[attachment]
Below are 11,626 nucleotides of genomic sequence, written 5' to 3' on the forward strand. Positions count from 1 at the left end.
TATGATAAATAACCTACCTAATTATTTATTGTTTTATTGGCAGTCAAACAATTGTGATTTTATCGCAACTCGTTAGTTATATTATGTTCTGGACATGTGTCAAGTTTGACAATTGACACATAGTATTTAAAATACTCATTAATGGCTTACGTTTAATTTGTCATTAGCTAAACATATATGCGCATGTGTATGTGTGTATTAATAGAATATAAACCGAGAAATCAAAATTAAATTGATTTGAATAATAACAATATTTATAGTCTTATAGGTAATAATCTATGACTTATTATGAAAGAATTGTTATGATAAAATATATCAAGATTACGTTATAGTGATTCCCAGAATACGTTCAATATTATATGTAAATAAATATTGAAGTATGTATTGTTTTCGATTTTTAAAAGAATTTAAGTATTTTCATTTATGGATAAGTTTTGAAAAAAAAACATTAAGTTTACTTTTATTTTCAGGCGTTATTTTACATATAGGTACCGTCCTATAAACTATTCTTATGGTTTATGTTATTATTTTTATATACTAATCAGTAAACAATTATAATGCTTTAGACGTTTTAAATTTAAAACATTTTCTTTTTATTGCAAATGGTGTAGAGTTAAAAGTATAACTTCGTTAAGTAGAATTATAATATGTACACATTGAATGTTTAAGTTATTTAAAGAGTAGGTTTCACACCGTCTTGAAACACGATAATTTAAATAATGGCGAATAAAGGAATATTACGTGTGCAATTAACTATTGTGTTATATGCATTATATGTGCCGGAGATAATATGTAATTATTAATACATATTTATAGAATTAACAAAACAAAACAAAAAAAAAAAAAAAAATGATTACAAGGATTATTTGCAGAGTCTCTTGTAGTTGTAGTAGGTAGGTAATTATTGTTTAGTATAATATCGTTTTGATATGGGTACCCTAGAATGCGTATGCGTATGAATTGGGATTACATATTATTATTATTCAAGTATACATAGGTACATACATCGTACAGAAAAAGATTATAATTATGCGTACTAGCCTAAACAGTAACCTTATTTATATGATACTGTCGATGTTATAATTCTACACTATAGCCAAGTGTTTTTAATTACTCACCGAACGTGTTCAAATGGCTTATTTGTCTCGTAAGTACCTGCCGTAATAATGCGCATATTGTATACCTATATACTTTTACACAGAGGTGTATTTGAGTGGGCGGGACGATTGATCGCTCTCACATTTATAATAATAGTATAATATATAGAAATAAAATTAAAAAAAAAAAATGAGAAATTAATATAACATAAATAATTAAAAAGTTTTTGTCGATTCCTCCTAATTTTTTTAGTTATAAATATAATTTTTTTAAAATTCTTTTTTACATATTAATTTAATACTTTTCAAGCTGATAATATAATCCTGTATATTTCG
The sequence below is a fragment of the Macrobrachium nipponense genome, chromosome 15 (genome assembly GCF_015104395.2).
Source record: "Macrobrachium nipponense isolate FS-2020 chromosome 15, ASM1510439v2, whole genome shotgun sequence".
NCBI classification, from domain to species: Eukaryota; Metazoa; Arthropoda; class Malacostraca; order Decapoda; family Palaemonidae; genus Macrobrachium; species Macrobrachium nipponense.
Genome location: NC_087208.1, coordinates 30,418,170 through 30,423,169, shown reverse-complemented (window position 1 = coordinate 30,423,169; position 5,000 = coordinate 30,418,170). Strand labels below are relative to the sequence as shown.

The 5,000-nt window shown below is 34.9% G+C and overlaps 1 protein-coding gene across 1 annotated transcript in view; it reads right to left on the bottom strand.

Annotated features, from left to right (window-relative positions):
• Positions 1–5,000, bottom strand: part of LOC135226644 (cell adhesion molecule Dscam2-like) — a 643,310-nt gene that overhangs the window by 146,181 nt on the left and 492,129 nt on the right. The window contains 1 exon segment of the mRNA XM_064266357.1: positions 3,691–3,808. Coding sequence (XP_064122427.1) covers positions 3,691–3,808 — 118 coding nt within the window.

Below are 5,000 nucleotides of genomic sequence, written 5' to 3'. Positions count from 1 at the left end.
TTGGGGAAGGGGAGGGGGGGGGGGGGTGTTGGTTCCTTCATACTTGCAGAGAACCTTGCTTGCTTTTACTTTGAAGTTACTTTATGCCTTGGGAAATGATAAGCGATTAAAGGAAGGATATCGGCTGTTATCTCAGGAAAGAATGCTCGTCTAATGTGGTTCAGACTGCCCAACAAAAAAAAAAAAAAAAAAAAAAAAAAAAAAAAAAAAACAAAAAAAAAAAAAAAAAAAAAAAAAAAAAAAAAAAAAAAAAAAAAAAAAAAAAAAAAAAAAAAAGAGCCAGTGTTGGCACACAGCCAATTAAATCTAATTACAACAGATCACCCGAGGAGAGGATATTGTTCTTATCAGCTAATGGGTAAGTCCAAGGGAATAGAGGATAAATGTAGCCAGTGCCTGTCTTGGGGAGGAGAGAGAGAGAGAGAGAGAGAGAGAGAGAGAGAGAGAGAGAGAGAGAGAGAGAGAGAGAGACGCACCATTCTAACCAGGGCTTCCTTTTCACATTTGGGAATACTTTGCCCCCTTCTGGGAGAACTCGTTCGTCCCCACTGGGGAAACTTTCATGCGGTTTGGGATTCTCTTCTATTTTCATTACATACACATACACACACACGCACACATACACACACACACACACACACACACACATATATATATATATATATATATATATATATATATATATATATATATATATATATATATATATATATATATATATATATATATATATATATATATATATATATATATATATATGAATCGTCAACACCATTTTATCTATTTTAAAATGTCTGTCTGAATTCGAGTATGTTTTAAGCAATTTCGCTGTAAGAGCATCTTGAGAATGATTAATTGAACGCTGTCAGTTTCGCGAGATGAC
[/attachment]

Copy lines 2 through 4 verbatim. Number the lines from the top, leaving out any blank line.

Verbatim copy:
TATGATAAATAACCTACCTAATTATTTATTGTTTTATTGGCAGTCAAACAATTGTGATTTTATCGCAACTCGTTAGTTATATTATGTTCTGGACATGTGTCAAGTTTGACAATTGACACATAGTATTTAAAATACTCATTAATGGCTTACGTTTAATTTGTCATTAGCTAAACATATATGCGCATGTGTATGTGTGTATTAATAGAATATAAACCGAGAAATCAAAATTAAATTGATTTGAATAATAACAATATTTATAGTCTTATAGGTAATAATCTATGACTTATTATGAAAGAATTGTTATGATAAAATATATCAAGATTACGTTATAGTGATTCCCAGAATACGTTCAATATTATATGTAAATAAATATTGAAGTATGTATTGTTTTCGATTTTTAAAAGAATTTAAGTATTTTCATTTATGGATAAGTTTTGAAAAAAAAACATTAAGTTTACTTTTATTTTCAGGCGTTATTTTACATATAGGTACCGTCCTATAAACTATTCTTATGGTTTATGTTATTATTTTTATATACTAATCAGTAAACAATTATAATGCTTTAGACGTTTTAAATTTAAAACATTTTCTTTTTATTGCAAATGGTGTAGAGTTAAAAGTATAACTTCGTTAAGTAGAATTATAATATGTACACATTGAATGTTTAAGTTATTTAAAGAGTAGGTTTCACACCGTCTTGAAACACGATAATTTAAATAATGGCGAATAAAGGAATATTACGTGTGCAATTAACTATTGTGTTATATGCATTATATGTGCCGGAGATAATATGTAATTATTAATACATATTTATAGAATTAACAAAACAAAACAAAAAAAAAAAAAAAAATGATTACAAGGATTATTTGCAGAGTCTCTTGTAGTTGTAGTAGGTAGGTAATTATTGTTTAGTATAATATCGTTTTGATATGGGTACCCTAGAATGCGTATGCGTATGAATTGGGATTACATATTATTATTATTCAAGTATACATAGGTACATACATCGTACAGAAAAAGATTATAATTATGCGTACTAGCCTAAACAGTAACCTTATTTATATGATACTGTCGATGTTATAATTCTACACTATAGCCAAGTGTTTTTAATTACTCACCGAACGTGTTCAAATGGCTTATTTGTCTCGTAAGTACCTGCCGTAATAATGCGCATATTGTATACCTATATACTTTTACACAGAGGTGTATTTGAGTGGGCGGGACGATTGATCGCTCTCACATTTATAATAATAGTATAATATATAGAAATAAAATTAAAAAAAAAAAATGAGAAATTAATATAACATAAATAATTAAAAAGTTTTTGTCGATTCCTCCTAATTTTTTTAGTTATAAATATAATTTTTTTAAAATTCTTTTTTACATATTAATTTAATACTTTTCAAGCTGATAATATAATCCTGTATATTTCG
The sequence below is a fragment of the Macrobrachium nipponense genome, chromosome 15 (genome assembly GCF_015104395.2).
Source record: "Macrobrachium nipponense isolate FS-2020 chromosome 15, ASM1510439v2, whole genome shotgun sequence".